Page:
While early Malaysian diplomats used to get their training on-the-job, these days they’re required to study for between three and six months at the Institute of Diplomacy and Foreign Relations in the heart of Malaysia’s capital, Kuala Lumpur. The school’s courses cover not only theories of diplomacy but practical skills such as the art of conversation, how to host a banquet and the most appropriate way to deal with the media. The institute, which is part of the Foreign Ministry, ran 33 diplomacy-related courses and 25 language courses last year and devised a number of programmes tailored for diplomats from emerging nations, hosting officers from Libya in the wake of the revolution Colonel Gaddafi as well as civil servants from Burma.
“We feel we are responsible and we have the tools – we might be a developing country, but the government allocates the money for this purpose,” says the Institute’s director general Ku Jaafar Ku Shaari, who took the job after a diplomatic career in locations ranging from Laos to Croatia.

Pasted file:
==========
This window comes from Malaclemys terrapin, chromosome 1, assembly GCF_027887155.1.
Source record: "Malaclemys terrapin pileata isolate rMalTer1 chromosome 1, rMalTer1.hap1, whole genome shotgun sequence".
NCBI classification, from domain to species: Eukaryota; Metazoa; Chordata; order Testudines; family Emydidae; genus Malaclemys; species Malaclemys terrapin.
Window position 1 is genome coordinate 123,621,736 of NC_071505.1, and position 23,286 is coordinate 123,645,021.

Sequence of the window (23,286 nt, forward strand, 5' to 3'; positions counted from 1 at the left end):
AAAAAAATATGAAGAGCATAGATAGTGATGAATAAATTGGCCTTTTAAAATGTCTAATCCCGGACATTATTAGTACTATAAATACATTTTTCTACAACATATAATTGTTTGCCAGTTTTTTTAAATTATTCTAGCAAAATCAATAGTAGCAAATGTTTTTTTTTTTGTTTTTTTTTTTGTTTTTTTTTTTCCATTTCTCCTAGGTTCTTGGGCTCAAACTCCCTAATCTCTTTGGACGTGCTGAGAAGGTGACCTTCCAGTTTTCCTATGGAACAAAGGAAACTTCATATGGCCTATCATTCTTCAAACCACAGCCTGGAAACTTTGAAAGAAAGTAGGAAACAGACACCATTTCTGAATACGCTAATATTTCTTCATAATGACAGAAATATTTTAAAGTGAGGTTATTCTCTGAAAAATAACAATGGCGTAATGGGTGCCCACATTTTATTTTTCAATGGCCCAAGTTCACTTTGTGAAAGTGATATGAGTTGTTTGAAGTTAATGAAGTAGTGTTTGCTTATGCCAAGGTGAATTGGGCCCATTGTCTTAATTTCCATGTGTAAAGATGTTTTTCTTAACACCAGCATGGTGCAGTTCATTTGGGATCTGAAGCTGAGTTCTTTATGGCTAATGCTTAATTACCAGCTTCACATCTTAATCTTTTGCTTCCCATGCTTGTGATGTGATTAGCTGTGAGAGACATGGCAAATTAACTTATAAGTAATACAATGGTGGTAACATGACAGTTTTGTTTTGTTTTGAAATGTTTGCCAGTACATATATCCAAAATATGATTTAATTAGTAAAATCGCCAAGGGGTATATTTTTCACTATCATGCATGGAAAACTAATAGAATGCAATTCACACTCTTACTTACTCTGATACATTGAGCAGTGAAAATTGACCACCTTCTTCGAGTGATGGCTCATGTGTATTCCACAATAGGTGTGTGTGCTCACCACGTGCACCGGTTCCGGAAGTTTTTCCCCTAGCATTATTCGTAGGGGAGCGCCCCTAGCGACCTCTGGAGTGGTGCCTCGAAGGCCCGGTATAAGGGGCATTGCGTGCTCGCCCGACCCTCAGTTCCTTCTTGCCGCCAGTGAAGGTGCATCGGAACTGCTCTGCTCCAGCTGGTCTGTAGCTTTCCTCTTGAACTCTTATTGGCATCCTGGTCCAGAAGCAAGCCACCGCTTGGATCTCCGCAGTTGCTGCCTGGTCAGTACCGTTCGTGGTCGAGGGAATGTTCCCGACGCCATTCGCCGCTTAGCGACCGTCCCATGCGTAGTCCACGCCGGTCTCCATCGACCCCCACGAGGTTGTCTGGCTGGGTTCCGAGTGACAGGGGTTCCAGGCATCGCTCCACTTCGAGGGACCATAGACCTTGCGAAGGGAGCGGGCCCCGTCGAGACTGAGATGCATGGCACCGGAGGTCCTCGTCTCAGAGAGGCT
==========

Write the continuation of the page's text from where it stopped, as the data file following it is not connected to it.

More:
Malaysia secured its independence – peacefully – from the UK in 1957.The new country, largely Muslim but with large communities of ethnic Chinese and Indian citizens, found itself battling not only a Communist insurgency but a hostile neighbour in the form of Indonesia. It’s perhaps not surprising that peace, stability and security were placed at the core of the country’s foreign policy.
“Malaysia started from zero and it went through ups and downs, but we can now see the successes and how they might apply to Timor,” says José António Amorim Dias, a former activist who’s now Timor-Leste’s Ambassador to Malaysia. Dias turned to the Institute to develop a short programme for his country’s newly appointed heads of mission, keen to learn more not only about Malaysia’s experience in nation-building, but also to boost senior officials’ command of English. “We have to set an example as a good citizen of the world,” says Ku Jaafar. “We must make Malaysia a preferred brand name, a model in international relations.”
The lesson: Malaysia’s brand of diplomacy appeals to emerging nations.